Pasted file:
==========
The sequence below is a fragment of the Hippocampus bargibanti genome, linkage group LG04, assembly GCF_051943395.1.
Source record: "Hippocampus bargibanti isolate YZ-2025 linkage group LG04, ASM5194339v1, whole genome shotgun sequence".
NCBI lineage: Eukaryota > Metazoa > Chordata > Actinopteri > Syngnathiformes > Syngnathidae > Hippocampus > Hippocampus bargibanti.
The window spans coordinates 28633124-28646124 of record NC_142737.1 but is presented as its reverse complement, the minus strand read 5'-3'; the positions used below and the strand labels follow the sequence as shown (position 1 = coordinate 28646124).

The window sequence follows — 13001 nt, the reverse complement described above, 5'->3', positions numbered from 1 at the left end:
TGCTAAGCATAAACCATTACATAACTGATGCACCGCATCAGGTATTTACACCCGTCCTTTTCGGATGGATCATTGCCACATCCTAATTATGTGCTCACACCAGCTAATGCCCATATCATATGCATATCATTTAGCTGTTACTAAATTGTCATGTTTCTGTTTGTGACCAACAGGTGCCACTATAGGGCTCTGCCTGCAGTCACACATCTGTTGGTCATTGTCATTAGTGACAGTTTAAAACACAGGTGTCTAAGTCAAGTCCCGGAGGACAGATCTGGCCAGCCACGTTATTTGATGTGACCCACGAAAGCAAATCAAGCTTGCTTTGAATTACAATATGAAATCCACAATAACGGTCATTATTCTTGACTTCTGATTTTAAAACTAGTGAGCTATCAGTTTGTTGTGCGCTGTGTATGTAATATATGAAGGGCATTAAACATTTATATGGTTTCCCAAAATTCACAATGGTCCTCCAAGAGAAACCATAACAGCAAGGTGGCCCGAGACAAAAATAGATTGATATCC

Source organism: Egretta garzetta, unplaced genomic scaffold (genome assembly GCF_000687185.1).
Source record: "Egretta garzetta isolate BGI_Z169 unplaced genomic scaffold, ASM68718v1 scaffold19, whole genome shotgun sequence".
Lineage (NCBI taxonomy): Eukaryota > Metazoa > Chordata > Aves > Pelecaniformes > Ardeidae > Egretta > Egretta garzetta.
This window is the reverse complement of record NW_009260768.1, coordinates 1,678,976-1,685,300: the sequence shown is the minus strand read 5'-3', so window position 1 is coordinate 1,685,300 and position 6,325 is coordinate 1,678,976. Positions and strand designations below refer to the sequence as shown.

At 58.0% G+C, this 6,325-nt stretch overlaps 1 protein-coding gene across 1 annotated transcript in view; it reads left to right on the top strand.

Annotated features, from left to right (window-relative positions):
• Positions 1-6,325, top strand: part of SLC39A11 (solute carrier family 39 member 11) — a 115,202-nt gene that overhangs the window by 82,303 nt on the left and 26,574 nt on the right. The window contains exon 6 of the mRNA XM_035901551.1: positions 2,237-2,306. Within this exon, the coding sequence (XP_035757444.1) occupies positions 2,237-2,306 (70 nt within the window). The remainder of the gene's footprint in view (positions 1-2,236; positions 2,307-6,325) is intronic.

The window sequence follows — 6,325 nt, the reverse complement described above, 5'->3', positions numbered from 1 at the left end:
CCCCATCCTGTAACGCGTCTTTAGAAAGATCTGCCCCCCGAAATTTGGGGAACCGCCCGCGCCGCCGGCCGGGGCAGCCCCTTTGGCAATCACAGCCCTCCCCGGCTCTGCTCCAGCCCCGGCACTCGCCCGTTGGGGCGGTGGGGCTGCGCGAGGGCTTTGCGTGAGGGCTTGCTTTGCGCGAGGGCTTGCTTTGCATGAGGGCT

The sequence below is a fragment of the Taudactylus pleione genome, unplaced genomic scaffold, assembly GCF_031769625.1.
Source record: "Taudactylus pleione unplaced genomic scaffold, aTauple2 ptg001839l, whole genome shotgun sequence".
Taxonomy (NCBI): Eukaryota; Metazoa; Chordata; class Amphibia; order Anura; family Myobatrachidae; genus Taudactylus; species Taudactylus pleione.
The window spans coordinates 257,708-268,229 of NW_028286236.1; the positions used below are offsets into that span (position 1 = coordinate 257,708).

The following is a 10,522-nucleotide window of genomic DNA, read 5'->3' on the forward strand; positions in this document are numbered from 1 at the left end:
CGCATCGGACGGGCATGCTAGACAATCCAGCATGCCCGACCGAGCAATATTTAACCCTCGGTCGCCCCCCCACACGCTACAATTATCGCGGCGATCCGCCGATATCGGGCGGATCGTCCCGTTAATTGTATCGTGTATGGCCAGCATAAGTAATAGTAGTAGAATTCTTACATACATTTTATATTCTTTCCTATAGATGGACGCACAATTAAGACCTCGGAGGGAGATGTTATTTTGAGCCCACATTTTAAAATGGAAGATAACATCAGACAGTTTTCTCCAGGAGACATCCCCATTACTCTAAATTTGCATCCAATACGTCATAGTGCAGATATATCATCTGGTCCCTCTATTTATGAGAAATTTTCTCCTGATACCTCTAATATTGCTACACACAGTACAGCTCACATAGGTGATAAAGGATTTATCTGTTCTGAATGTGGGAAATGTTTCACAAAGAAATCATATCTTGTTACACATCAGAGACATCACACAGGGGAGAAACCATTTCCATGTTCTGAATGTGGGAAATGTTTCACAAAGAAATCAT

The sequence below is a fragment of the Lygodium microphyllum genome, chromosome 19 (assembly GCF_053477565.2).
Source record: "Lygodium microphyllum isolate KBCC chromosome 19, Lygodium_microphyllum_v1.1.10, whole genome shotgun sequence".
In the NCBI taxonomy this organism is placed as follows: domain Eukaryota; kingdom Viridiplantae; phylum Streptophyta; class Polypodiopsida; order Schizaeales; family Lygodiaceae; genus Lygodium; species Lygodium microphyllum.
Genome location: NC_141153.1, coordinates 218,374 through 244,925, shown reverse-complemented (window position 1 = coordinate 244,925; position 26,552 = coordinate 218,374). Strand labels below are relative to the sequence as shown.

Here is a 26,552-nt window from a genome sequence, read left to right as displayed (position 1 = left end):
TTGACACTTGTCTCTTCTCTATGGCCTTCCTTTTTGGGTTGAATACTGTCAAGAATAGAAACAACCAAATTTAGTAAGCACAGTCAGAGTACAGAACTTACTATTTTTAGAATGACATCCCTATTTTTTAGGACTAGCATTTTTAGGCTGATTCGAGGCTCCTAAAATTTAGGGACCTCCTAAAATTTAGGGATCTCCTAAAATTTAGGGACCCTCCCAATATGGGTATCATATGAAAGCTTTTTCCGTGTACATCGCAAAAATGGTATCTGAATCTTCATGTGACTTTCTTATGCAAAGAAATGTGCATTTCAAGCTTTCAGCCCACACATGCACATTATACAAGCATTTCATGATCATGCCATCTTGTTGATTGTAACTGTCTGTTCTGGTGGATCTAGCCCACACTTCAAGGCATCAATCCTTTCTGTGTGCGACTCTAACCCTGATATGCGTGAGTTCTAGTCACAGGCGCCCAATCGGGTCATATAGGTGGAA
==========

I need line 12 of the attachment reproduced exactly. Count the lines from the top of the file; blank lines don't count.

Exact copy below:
Annotated features, from left to right (window-relative positions):